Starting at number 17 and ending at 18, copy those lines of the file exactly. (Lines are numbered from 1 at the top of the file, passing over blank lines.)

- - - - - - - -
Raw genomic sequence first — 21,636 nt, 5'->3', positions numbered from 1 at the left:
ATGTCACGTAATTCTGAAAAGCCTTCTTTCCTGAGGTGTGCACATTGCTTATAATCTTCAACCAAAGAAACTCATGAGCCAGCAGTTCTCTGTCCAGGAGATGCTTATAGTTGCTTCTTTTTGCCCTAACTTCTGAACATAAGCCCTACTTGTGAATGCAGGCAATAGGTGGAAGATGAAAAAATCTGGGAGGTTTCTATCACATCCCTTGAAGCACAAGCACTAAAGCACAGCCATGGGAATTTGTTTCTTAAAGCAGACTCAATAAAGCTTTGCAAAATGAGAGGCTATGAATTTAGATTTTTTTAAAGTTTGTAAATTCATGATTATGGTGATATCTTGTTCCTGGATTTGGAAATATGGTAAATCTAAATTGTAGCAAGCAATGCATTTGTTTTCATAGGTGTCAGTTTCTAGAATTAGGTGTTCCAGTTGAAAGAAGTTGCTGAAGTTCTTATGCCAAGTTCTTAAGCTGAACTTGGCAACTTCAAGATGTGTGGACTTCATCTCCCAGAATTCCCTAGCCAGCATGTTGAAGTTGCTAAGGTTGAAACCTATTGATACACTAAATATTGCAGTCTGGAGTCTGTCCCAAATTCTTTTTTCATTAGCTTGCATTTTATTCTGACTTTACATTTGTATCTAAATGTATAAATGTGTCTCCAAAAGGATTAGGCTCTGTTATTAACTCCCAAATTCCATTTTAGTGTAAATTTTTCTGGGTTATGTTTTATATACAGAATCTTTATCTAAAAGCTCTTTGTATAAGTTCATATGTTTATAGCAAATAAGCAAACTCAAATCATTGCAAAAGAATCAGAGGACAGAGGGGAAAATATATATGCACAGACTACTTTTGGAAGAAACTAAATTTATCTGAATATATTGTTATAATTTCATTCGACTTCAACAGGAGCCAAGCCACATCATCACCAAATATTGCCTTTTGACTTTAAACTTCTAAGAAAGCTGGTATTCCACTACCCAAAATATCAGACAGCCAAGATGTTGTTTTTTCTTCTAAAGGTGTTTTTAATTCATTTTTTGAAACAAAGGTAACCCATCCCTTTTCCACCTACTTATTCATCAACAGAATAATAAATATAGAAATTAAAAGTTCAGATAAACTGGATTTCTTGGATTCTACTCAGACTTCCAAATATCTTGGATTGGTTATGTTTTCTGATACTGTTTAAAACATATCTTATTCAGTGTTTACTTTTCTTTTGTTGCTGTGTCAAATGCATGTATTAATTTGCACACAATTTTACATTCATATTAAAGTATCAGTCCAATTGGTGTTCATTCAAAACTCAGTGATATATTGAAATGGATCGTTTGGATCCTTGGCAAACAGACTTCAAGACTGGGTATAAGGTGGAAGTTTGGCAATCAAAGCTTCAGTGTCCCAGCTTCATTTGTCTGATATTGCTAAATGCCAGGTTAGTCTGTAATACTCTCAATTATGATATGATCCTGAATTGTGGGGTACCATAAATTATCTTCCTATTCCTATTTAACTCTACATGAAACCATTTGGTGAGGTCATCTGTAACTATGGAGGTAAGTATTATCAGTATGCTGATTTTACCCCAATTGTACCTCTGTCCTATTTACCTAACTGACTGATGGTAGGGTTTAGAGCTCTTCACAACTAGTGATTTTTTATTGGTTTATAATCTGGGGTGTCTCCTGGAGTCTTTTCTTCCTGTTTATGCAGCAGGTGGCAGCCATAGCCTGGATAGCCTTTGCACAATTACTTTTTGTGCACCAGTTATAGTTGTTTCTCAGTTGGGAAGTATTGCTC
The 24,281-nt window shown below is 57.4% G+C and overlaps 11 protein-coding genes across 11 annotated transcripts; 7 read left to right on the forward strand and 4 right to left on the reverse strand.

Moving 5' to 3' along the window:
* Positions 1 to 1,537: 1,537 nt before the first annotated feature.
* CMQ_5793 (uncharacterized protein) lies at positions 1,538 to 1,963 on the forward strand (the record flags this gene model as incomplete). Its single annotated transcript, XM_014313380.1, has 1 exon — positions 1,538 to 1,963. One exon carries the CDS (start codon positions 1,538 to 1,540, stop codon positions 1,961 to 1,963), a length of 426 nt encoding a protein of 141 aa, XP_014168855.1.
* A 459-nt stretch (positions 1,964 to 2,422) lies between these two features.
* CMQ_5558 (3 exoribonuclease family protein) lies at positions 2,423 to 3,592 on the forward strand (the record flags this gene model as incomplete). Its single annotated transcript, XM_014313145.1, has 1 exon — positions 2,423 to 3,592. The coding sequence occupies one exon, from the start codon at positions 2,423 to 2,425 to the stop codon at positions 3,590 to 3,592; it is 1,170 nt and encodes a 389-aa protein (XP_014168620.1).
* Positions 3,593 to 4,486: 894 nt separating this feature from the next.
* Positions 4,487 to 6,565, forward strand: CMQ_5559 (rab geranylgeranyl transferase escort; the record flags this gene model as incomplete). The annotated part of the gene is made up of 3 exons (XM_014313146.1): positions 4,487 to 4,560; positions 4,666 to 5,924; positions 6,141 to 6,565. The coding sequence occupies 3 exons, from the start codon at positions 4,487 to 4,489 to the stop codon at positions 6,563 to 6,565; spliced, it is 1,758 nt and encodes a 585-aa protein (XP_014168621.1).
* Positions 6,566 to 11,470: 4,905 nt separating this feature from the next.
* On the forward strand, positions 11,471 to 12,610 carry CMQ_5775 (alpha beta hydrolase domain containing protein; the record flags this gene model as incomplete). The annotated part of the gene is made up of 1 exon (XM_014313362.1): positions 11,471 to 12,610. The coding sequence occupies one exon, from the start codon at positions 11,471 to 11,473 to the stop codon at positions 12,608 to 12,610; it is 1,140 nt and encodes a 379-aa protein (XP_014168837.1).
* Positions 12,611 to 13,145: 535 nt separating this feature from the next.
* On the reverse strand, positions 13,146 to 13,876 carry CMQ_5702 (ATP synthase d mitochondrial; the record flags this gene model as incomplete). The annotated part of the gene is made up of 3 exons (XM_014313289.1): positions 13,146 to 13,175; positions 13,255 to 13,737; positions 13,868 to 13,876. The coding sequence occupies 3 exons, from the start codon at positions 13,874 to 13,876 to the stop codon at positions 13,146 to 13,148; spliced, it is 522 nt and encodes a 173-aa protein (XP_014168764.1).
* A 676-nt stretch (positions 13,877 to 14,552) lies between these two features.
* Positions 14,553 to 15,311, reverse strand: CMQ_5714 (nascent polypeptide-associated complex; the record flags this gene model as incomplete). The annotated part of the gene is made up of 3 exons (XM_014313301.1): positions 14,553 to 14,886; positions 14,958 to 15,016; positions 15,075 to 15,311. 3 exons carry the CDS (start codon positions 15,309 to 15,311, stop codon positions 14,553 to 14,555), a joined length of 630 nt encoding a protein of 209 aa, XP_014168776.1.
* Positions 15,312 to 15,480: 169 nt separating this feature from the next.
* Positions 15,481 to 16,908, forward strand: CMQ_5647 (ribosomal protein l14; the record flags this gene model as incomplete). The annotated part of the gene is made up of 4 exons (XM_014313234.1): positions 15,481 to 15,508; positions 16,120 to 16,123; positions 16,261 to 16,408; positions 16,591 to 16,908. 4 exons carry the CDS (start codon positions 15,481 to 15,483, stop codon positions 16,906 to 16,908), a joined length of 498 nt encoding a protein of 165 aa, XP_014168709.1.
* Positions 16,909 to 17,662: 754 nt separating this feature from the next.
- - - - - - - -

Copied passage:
* Positions 15,312 to 15,480: 169 nt separating this feature from the next.
* Positions 15,481 to 16,908, forward strand: CMQ_5647 (ribosomal protein l14; the record flags this gene model as incomplete). The annotated part of the gene is made up of 4 exons (XM_014313234.1): positions 15,481 to 15,508; positions 16,120 to 16,123; positions 16,261 to 16,408; positions 16,591 to 16,908. 4 exons carry the CDS (start codon positions 15,481 to 15,483, stop codon positions 16,906 to 16,908), a joined length of 498 nt encoding a protein of 165 aa, XP_014168709.1.